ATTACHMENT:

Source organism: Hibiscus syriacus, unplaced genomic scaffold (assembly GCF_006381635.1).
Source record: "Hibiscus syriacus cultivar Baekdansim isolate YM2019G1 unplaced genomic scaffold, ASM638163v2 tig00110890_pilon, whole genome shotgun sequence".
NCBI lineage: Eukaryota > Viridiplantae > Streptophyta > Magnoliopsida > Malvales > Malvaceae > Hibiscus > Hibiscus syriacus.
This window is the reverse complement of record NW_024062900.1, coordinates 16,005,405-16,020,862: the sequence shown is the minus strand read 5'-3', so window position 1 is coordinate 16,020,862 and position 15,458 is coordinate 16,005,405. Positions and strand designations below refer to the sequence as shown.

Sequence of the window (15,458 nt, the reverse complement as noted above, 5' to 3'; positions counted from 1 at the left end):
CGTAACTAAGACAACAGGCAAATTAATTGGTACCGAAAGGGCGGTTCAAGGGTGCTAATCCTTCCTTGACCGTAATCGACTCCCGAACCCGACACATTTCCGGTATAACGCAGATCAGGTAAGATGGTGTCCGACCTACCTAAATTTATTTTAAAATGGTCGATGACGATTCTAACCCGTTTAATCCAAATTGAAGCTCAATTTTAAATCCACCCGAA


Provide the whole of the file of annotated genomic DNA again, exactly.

Source organism: Hibiscus syriacus, unplaced genomic scaffold (assembly GCF_006381635.1).
Source record: "Hibiscus syriacus cultivar Baekdansim isolate YM2019G1 unplaced genomic scaffold, ASM638163v2 tig00110890_pilon, whole genome shotgun sequence".
NCBI lineage: Eukaryota > Viridiplantae > Streptophyta > Magnoliopsida > Malvales > Malvaceae > Hibiscus > Hibiscus syriacus.
This window is the reverse complement of record NW_024062900.1, coordinates 16,005,405-16,020,862: the sequence shown is the minus strand read 5'-3', so window position 1 is coordinate 16,020,862 and position 15,458 is coordinate 16,005,405. Positions and strand designations below refer to the sequence as shown.

Sequence of the window (15,458 nt, the reverse complement as noted above, 5' to 3'; positions counted from 1 at the left end):
CGTAACTAAGACAACAGGCAAATTAATTGGTACCGAAAGGGCGGTTCAAGGGTGCTAATCCTTCCTTGACCGTAATCGACTCCCGAACCCGACACATTTCCGGTATAACGCAGATCAGGTAAGATGGTGTCCGACCTACCTAAATTTATTTTAAAATGGTCGATGACGATTCTAACCCGTTTAATCCAAATTGAAGCTCAATTTTAAATCCACCCGAA